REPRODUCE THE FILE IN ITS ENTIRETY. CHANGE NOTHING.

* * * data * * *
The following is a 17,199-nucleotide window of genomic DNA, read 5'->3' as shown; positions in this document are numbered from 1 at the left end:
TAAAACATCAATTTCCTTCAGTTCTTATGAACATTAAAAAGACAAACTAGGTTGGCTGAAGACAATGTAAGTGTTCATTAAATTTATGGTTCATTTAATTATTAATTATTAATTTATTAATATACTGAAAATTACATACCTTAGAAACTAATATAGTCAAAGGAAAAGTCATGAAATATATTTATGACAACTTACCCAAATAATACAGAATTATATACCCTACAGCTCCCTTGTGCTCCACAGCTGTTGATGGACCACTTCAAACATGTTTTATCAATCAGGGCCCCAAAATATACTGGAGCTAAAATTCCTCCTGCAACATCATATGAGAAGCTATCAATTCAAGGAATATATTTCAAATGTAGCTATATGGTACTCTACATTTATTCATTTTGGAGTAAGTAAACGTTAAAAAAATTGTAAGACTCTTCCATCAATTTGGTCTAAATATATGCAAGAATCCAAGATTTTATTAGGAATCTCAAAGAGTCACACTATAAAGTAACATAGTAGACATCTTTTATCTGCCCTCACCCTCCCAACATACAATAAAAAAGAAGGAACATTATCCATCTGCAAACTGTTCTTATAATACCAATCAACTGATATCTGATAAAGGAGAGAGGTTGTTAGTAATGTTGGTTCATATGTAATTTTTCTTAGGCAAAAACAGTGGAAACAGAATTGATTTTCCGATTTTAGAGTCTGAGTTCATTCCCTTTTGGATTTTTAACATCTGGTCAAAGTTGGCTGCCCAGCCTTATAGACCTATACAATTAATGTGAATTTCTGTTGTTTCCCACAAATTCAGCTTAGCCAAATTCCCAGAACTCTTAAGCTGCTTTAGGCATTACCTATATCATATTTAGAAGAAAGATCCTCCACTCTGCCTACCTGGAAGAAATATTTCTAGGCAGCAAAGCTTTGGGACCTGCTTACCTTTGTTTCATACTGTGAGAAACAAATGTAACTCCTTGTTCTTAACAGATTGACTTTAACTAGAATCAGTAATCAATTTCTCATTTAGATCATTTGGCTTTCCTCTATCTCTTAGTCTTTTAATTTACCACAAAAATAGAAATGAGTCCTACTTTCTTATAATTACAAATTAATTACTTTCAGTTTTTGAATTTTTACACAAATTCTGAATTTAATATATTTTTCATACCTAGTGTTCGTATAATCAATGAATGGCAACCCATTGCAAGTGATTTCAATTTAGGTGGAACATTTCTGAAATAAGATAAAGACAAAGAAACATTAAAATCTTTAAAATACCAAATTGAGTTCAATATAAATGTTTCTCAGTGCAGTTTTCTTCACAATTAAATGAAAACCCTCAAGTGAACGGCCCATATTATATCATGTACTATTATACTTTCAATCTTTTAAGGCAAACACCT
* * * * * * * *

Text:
The following is a 17,199-nucleotide window of genomic DNA, read 5'->3' as shown; positions in this document are numbered from 1 at the left end:
TAAAACATCAATTTCCTTCAGTTCTTATGAACATTAAAAAGACAAACTAGGTTGGCTGAAGACAATGTAAGTGTTCATTAAATTTATGGTTCATTTAATTATTAATTATTAATTTATTAATATACTGAAAATTACATACCTTAGAAACTAATATAGTCAAAGGAAAAGTCATGAAATATATTTATGACAACTTACCCAAATAATACAGAATTATATACCCTACAGCTCCCTTGTGCTCCACAGCTGTTGATGGACCACTTCAAACATGTTTTATCAATCAGGGCCCCAAAATATACTGGAGCTAAAATTCCTCCTGCAACATCATATGAGAAGCTATCAATTCAAGGAATATATTTCAAATGTAGCTATATGGTACTCTACATTTATTCATTTTGGAGTAAGTAAACGTTAAAAAAATTGTAAGACTCTTCCATCAATTTGGTCTAAATATATGCAAGAATCCAAGATTTTATTAGGAATCTCAAAGAGTCACACTATAAAGTAACATAGTAGACATCTTTTATCTGCCCTCACCCTCCCAACATACAATAAAAAAGAAGGAACATTATCCATCTGCAAACTGTTCTTATAATACCAATCAACTGATATCTGATAAAGGAGAGAGGTTGTTAGTAATGTTGGTTCATATGTAATTTTTCTTAGGCAAAAACAGTGGAAACAGAATTGATTTTCCGATTTTAGAGTCTGAGTTCATTCCCTTTTGGATTTTTAACATCTGGTCAAAGTTGGCTGCCCAGCCTTATAGACCTATACAATTAATGTGAATTTCTGTTGTTTCCCACAAATTCAGCTTAGCCAAATTCCCAGAACTCTTAAGCTGCTTTAGGCATTACCTATATCATATTTAGAAGAAAGATCCTCCACTCTGCCTACCTGGAAGAAATATTTCTAGGCAGCAAAGCTTTGGGACCTGCTTACCTTTGTTTCATACTGTGAGAAACAAATGTAACTCCTTGTTCTTAACAGATTGACTTTAACTAGAATCAGTAATCAATTTCTCATTTAGATCATTTGGCTTTCCTCTATCTCTTAGTCTTTTAATTTACCACAAAAATAGAAATGAGTCCTACTTTCTTATAATTACAAATTAATTACTTTCAGTTTTTGAATTTTTACACAAATTCTGAATTTAATATATTTTTCATACCTAGTGTTCGTATAATCAATGAATGGCAACCCATTGCAAGTGATTTCAATTTAGGTGGAACATTTCTGAAATAAGATAAAGACAAAGAAACATTAAAATCTTTAAAATACCAAATTGAGTTCAATATAAATGTTTCTCAGTGCAGTTTTCTTCACAATTAAATGAAAACCCTCAAGTGAACGGCCCATATTATATCATGTACTATTATACTTTCAATCTTTTAAGGCAAACACCT